He was unemployed and always around. Beatrice was a young teen and when she got home from school he would go into her bedroom, put his fingers up her vagina, and say he was giving her a massage. He made her touch his genitals. He let his friends come over and “have fun” with her, as long as they didn’t take her virginity. When she was 17, she finally stood up to him and he kicked her out of the house. He told her mother she had taken off of her own accord. By that time she was working 40 hours a week at a crafts store in addition to going to school, and a co-worker let her move into her basement. She contacted her mother and asked her to meet her for lunch. Beatrice explained everything that had been going on with her stepfather. “She told me she didn’t believe a word and didn’t want to hear any more,” Beatrice says. “That was the last time I saw her.” That was 25 years ago.
Beatrice says that during her childhood she would sometimes feel sorry for herself. Her friends would complain about their parents, or about having bad days, and she would think they had no idea what a bad day was. But she says of being on her own at 17, “The day my stepdad kicked me out, my life got better. I could come home and no one was trying to do anything bad to me. I didn’t have to hide. I didn’t worry about getting hit. That meant everything.”
Last year, separately and out of the blue, Beatrice’s mother and father each got in touch. Her biological father sent a small gift and a card with an update: He was in debt, out of work, and was supporting Beatrice’s troubled sister. A few months later, there was a message on her answering machine. “This is your mother,” the voice said. She wanted Beatrice to know her stepfather had only a few days to live. She told Beatrice she was willing to forgive her. “That made me laugh,” Beatrice says. Her mother started sending emails and Beatrice sent her a reply saying she was busy and couldn’t deal with any of this. She hasn’t heard back from her mother since. But she fears that both her parents will contact her again and explicitly ask for help.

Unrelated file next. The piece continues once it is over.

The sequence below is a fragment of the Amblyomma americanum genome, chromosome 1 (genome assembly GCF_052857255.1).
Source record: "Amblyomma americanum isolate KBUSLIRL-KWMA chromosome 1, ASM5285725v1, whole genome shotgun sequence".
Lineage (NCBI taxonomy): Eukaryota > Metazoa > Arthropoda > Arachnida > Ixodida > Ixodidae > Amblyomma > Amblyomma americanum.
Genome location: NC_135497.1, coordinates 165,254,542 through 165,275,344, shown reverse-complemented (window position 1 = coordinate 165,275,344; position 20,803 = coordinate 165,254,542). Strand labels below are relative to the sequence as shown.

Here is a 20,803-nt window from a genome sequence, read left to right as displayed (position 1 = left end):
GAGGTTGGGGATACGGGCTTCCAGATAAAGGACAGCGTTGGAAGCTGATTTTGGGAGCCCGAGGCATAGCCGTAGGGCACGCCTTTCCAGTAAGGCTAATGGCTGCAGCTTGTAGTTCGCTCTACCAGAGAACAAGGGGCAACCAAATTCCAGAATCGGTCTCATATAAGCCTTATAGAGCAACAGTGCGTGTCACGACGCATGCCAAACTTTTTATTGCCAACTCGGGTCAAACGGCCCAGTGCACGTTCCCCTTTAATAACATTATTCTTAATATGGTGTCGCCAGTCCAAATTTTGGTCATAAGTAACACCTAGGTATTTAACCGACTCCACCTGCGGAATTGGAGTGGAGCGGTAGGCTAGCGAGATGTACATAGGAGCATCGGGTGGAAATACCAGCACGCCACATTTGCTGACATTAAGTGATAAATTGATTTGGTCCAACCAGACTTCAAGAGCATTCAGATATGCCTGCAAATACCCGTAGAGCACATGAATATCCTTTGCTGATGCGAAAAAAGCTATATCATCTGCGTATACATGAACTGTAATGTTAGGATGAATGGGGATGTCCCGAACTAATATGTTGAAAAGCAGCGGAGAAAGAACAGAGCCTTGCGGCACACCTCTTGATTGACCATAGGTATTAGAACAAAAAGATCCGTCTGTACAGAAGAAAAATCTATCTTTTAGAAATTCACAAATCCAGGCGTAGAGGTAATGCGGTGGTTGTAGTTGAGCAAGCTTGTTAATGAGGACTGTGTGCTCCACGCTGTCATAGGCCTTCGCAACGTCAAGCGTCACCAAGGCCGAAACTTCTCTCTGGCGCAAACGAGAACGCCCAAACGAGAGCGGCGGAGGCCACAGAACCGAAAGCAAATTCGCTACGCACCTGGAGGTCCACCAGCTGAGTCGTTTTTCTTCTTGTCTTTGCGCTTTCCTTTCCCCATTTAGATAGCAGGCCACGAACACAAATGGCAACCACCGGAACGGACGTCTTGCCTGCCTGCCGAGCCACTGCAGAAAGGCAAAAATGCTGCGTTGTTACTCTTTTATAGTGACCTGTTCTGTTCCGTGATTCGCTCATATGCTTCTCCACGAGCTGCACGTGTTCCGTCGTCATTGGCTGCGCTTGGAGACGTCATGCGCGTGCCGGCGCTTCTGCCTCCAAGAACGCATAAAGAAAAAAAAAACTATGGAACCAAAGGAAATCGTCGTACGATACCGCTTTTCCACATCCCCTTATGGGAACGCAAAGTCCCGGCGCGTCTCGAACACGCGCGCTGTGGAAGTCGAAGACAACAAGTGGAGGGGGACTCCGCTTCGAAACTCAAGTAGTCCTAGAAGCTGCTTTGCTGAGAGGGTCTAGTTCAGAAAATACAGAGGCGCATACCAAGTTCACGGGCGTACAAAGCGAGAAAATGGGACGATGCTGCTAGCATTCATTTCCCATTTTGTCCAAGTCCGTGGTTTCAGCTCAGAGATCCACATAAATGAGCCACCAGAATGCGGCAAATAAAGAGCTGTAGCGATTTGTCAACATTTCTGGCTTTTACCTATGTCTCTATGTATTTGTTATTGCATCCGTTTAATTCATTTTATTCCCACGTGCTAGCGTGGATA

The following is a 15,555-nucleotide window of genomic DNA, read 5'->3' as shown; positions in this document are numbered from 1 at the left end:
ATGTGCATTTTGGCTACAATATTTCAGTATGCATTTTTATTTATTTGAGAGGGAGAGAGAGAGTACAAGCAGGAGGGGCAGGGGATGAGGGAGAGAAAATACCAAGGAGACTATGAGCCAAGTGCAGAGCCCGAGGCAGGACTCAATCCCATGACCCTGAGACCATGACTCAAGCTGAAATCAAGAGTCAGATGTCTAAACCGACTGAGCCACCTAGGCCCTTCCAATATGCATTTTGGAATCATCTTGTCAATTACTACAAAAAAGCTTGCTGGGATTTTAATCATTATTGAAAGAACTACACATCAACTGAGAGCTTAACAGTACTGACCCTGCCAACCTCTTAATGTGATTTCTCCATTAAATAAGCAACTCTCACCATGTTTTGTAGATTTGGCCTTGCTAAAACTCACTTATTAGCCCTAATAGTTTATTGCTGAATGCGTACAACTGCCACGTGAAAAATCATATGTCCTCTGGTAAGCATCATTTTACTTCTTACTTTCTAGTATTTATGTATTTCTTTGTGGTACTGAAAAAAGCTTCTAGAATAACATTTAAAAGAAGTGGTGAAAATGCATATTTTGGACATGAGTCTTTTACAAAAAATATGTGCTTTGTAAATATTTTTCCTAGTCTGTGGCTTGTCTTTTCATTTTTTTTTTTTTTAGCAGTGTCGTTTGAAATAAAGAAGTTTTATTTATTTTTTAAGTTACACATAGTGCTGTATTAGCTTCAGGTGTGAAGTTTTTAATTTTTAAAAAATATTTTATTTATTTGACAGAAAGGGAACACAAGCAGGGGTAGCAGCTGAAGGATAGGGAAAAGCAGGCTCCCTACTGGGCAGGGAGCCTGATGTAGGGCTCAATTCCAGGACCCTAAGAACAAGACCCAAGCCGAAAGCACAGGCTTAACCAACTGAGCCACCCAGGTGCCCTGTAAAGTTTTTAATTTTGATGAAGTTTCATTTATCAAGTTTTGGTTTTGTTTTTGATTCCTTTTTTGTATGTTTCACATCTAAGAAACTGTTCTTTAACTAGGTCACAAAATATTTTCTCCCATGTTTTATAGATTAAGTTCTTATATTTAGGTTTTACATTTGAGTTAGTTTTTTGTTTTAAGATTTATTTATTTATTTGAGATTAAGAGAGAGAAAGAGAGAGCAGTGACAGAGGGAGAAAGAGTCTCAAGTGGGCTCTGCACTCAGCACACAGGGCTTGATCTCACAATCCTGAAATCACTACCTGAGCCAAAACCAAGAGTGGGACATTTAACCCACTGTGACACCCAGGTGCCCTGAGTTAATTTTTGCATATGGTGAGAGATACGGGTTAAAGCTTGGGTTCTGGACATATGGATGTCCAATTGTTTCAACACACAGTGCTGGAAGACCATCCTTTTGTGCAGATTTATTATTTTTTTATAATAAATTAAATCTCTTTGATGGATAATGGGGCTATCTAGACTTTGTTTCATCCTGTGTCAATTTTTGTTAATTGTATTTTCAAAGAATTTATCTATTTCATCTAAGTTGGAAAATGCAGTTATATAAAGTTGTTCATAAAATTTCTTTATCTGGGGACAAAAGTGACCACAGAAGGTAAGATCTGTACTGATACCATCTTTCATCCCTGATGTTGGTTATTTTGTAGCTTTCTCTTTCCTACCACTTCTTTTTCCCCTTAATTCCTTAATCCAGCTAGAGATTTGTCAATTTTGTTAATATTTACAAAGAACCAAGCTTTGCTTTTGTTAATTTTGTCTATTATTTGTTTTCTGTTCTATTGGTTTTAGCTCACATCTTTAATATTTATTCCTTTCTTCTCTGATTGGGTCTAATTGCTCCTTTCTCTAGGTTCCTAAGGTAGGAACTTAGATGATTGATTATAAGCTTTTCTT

“I’m worried about that happening. I’m worried she’ll call and say, ‘I have cancer.’ I don’t know what I’m going to do,” Beatrice says. “If she knows I’m a professor, I’m sure everyone thinks I make a huge salary and I’m going to save them. My salary is enough for me to do what I want.”
Dr. Ronald Rohner, an emeritus professor of family studies and anthropology at the University of Connecticut, has devoted much of his career to studying parental rejection and its effects. He says there’s little research on adult role reversal—that is, what happens when the parent is vulnerable and wants support from the child. But he says the studies that do exist demonstrate that “it really truly is as you sow, so shall you reap. Those parents who raised children less than lovingly are putting their own dependent old age at risk for being well and lovingly cared for themselves.”
In a 2008 essay in the journal In Character, history professor Wilfred McClay writes that as a society we have twisted the meaning of forgiveness into a therapeutic act for the victim: “[F]orgiveness is in danger of being debased into a kind of cheap grace, a waiving of standards of justice without which such transactions have no meaning.” Jean Bethke Elshtain, a professor at the University of Chicago Divinity School writes that, “There is a watered-down but widespread form of ‘forgiveness’ best tagged preemptory or exculpatory forgiveness. That is, without any indication of regret or remorse from perpetrators of even the most heinous crimes, we are enjoined by many not to harden our hearts but rather to ‘forgive.’ ”
I agree with these more bracing views about what forgiveness should entail. Choosing not to forgive does not doom someone to being mired in the past forever. Accepting what happened and moving on is a good general principle. But it can be comforting for those being browbeaten to absolve their parents to recognize that forgiveness works best as a mutual endeavor. After all, many adult children of abusers have never heard a word of regret from their parent or parents. People who have the capacity to ruthlessly maltreat their children tend toward self-justification, not shame.
Even apologies can have their limits, as illustrated by a Dear Prudence letter from a mother who called herself “Sadder but Wiser.” She verbally humiliated her son when he was a boy, realized the damage she had done, changed her ways, and apologized. But her son, who recently became a father, has only a coolly cordial relationship with her, and she complained that she wanted more warmth and caring. I suggested that she should be glad that he did see her, stop whining for more, and tell her son she admires that he is giving his little boy the childhood he deserves and that he didn’t get.
It’s wonderful when there can be true reconciliation and healing, when all parties can feel the past has been somehow redeemed. But I don’t think Rochelle, Beatrice, and others like them should be hammered with lectures about the benefits of—here comes that dread word—closure. Sometimes the best thing to do is just close the door.